Developed by the American bioscience company Genelink in 2004, this process uses a swab taken from the inside of the cheek to create a personal anti-ageing formula based on your DNA. The theory is that most cosmetic creams are not precision-tuned to your genetic make-up, so the skin can’t metabolise them. The company claims that over-the-counter products use anti-ageing ingredients, but that these don’t necessarily agree with your unique skin type. When you send a swab to the Dermagenetics lab, they test your genetic propensity for collagen breakdown, as well as checking wrinkling and tissue health, to create a bespoke formula just for you. The base cream contains lavender oil and citrus oil, while personalised ingredients vary from fennel extract to red algae extract and grape extract. Apparently, Goldie Hawn, Meg Ryan and Teri Hatcher all swear by the Dermagenetics approach.

DNA testing, £135; face cream, £125, from Divalicious; 01306 631700. Results last 6-8 weeks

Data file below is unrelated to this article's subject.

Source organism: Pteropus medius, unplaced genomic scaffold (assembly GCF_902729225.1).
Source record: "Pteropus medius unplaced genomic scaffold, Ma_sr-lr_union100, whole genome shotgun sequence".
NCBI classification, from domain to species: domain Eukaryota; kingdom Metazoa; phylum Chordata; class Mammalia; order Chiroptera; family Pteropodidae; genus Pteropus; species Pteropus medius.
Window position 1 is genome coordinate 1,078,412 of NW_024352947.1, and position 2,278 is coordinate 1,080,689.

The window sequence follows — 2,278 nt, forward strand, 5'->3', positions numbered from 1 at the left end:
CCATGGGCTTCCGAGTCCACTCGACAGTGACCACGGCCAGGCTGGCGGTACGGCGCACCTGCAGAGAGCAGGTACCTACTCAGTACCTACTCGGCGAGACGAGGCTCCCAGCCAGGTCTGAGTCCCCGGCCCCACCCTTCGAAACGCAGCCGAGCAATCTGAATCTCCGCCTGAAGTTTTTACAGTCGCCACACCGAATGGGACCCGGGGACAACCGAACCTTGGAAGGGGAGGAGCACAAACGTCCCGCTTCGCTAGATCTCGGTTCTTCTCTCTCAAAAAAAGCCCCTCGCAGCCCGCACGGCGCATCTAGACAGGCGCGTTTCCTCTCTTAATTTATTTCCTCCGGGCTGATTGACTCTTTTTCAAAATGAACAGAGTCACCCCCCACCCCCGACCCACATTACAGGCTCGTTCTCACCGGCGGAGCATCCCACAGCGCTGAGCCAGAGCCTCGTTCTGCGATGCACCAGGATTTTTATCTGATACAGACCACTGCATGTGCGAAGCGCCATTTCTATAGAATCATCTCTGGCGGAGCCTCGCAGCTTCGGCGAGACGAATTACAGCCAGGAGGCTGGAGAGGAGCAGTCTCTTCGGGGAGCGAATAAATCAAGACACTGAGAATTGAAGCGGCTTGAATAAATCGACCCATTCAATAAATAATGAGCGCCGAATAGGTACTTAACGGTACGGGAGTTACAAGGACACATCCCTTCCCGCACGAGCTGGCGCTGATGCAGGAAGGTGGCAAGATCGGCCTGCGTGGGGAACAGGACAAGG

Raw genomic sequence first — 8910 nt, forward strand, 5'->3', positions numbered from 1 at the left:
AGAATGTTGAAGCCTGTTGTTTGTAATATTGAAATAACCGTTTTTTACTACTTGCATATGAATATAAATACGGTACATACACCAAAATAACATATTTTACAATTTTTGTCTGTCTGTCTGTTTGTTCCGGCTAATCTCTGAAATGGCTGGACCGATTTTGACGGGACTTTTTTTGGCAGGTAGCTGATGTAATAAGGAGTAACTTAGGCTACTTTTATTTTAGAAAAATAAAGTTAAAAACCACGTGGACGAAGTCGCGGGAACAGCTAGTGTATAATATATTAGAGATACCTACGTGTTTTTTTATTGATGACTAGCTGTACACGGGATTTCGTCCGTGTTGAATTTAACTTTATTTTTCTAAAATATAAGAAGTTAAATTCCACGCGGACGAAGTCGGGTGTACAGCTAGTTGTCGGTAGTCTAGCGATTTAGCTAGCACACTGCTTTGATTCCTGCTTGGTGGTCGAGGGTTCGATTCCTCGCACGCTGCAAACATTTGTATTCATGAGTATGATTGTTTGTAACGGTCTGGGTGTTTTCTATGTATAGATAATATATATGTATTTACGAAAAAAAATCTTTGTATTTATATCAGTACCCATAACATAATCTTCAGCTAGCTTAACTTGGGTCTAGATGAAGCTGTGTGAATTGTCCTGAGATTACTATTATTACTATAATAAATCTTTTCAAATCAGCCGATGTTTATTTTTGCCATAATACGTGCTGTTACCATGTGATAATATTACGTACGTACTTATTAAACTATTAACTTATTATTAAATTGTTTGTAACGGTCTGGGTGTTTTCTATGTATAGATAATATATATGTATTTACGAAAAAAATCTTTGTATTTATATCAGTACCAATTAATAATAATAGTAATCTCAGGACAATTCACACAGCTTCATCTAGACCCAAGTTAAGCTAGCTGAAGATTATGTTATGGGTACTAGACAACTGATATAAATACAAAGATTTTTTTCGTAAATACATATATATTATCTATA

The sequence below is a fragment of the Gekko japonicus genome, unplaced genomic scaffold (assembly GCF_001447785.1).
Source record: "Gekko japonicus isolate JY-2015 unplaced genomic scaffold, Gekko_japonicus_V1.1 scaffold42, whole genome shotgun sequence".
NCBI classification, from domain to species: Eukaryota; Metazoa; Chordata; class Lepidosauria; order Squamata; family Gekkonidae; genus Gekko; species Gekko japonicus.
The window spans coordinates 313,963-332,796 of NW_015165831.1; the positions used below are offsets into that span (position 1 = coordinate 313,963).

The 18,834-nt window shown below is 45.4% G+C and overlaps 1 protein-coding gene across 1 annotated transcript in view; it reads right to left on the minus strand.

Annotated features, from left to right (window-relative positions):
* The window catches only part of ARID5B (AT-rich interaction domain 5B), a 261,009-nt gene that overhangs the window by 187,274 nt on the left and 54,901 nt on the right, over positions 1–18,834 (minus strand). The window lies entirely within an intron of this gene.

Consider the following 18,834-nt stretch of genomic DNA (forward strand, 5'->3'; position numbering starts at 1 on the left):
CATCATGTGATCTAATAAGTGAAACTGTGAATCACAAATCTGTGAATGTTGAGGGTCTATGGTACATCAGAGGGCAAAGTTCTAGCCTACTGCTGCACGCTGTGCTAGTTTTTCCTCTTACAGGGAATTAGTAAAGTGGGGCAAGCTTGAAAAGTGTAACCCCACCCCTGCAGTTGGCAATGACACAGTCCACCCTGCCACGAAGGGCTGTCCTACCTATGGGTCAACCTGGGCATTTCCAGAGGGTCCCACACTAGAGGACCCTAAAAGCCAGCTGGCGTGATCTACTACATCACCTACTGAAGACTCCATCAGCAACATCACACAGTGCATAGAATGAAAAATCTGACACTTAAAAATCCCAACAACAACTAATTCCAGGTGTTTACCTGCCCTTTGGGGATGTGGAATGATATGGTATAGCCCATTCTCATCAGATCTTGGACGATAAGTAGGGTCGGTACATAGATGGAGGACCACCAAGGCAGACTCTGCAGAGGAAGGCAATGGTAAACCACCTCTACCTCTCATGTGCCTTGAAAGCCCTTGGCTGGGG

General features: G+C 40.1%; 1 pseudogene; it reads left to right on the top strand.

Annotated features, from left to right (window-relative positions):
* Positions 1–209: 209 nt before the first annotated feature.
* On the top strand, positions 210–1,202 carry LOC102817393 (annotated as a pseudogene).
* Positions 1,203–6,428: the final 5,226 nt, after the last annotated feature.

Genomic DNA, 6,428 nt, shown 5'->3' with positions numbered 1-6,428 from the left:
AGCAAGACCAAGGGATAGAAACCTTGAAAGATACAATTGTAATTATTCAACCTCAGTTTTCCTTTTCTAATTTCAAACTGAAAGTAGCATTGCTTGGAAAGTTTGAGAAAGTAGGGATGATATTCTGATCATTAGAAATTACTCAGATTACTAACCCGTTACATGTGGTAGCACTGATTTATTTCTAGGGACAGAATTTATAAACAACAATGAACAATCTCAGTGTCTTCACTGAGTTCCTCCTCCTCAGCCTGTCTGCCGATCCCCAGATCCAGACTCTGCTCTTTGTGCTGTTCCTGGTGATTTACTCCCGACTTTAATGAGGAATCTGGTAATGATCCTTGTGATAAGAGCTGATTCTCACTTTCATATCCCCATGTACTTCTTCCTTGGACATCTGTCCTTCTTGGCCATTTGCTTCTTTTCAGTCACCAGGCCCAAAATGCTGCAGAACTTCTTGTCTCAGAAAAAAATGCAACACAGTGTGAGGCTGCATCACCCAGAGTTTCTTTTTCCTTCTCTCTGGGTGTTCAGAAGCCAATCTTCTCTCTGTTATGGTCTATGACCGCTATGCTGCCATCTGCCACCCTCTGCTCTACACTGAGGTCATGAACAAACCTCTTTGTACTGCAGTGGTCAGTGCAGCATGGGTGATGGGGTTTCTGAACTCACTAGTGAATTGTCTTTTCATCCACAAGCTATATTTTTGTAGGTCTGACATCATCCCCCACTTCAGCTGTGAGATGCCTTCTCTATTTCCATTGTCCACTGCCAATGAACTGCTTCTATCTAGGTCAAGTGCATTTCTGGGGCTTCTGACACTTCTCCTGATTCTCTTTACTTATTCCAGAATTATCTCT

Foetal tissue from aborted babies is extremely rich in regenerative stem cells. When added to our bodies, these cells are said to act like building blocks, targeting organs that are not functioning properly. They encourage these organs to regenerate, thus alleviating medical conditions and boosting skin rejuvenation. The treatment has caused controversy in America: President Bush has called it “godless” and vetoed any public funding, but the governor of California, Arnold Schwarzenegger, has allocated $80m for research. In the UK, stem-cell research is strictly regulated, and this anti-ageing treatment is banned, but you can fly to Barbados and visit the Institute for Regenerative Medicine, or head for the Medra clinic, in the Dominican Republic, where, for £15,000, you can have stem cells injected into the veins on the back of your hand. The clinics claim that you will look and feel different after only a month, although they don’t go so far as to say that it reduces wrinkles. Results last up to a year before you need a top-up. Among the sceptics is Dr Stephen Minger, director of stem-cell biology at King’s College London, who says the treatment could potentially cause cancer, infection or tumours. He also fears that women are being driven to have abortions, purely to sell the foetuses to stem-cell clinics. The Edinburgh-based Institute for Stem Cell Research says that there have been no controlled clinical trials that back the claims of those providing stem-cell treatments.